Calgary explores possible 2026 Winter Olympic bid

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CALGARY, Alberta (AP) — Calgary is looking at hosting another Winter Olympics.

The city council voted Monday to spend up to $5 million on an exploration committee to study a possible bid for the 2026 Winter Games.

Calgary was the host city of the 1988 Winter Olympics.

The Canadian Sport Tourism Authority says it will raise private funds to defray the cost of the exploration committee’s work.

“What council heard today is it’s time. It’s time to explore this bid in detail,” Mayor Naheed Nenshi said.

“What council endorsed today was an opportunity to go forward, spend a little bit of money, gather more data.”

The International Olympic Committee will select the 2026 host city in 2019.

Venues from 1988 such as the Olympic Oval, Canmore Nordic Centre, and the sliding track at Canada Olympic Park still host international competition and serve as training centers of national teams. The ski jump at COP, however, is obsolete.

Calgary’s 1988 legacy and proximity to mountains has kept the city in conversations about future Winter Games bids.

The Canadian Olympic Committee sent query letters earlier this year to seven cities drawing populations more than 750,000.

The COC inquired if those cities were interested in, or wanted information about, hosting either the 2026 Winter Games or the 2028 Summer Games. The unidentified cities have until June 30 to respond.

Speculation about a Calgary bid accelerated when other cities lost interest in hosting. Quebec City said in May it was no longer considering a 2026 bid.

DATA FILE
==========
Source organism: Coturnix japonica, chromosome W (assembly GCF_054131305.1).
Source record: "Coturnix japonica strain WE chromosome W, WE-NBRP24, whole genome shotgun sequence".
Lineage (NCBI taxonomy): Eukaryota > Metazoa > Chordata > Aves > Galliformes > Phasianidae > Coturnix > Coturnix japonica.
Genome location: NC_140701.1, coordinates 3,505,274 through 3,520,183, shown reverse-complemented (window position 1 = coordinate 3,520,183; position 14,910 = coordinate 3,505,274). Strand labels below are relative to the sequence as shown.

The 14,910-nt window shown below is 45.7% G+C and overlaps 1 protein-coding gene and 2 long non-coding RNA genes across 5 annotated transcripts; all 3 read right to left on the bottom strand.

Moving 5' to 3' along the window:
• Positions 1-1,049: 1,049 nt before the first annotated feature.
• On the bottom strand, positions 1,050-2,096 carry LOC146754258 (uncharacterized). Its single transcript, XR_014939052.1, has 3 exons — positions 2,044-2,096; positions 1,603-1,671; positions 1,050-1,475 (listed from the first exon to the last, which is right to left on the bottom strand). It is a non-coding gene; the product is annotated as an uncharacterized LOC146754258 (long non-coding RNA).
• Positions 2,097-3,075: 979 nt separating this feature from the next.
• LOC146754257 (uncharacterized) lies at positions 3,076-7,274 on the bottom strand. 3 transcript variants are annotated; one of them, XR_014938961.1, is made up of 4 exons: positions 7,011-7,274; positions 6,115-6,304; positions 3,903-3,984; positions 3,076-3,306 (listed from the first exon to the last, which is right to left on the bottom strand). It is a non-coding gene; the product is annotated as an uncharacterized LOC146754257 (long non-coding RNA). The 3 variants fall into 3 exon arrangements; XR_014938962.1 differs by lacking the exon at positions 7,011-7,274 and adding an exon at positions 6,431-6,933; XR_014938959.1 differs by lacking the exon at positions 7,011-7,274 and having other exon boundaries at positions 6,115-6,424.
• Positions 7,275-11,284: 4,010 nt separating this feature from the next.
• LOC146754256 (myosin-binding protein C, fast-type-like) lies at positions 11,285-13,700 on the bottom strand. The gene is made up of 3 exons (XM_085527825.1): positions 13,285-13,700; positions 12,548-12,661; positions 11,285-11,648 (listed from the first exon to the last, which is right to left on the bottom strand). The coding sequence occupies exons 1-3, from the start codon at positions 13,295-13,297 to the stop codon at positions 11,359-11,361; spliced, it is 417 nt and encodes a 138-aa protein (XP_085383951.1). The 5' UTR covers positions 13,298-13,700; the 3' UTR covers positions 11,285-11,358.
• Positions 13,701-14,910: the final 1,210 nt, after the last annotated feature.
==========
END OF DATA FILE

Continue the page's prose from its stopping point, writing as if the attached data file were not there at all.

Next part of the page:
Toronto Mayor John Tory declared after last summer’s Pan American Games that the largest city in the country would not throw its hat in the ring for the 2024 Summer Games.

When cities dropped out and left only Beijing and Almaty, Kazakhstan, competing for the 2022 Winter Games, the IOC adopted a series of reforms called Agenda 2020 to make bidding for an Olympic Games less expensive.

Any Olympic bid requires support from both the federal and provincial governments. Nenshi said he received no red lights from either.

“We have not had a flat-out ‘no,'” Nenshi said. “If we’d had a flat-out ‘no’ I would not have brought this proposal to council today.”

A 2013 study concluded the 2010 Vancouver Olympics cost roughly $7.7 billion when taking into account construction and operations. The Games organizing committee said it “broke even.” The cost of bid was $34 million.

The drop in oil prices has hit the Alberta economy hard, but Calgary councillor Richard Pootmans pointed out Calgary was in a deep recession when it bid in 1981 for the 1988 Games.

“The city was looking for projects to inspire them, was looking for projects to help stimulate the economy,” he said prior to council debate.

“This is almost exactly the same circumstance. We have a troubled economy at the moment. Why not have an inspiring large project to re-energize the city?”

Important elements of a Winter Games bid are a modern stadium for the opening and closing ceremonies and a hockey arena. Scotiabank Saddledome was built in 1983 and McMahon Stadium in 1960.

The Calgary Flames have pitched an $890 million arena/stadium/fieldhouse project to city council with taxpayers covering $200 million of it.

A city report pegged the project’s bill at $1.8 billion, however. Council asked the Flames to look at other locations and options to bring down costs. The two sides are scheduled to meet again next week.

But Flames Sports and Entertainment president Ken King has said their project isn’t tied to an Olympic bid because of a bid’s long timeline and uncertainty.

The Flames want shovels in the ground sooner than 2019.

“Our project is a bonus to a bid as opposed to a bid necessarily being a bonus to our project,” King said after a city council meeting in April.

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Teri McKeever fired by Cal as women’s swimming coach after investigation

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Teri McKeever, the first woman to serve as a U.S. Olympic swimming head coach, was fired by the University of California at Berkeley after an investigation into alleged verbal and emotional abuse of swimmers that she denied.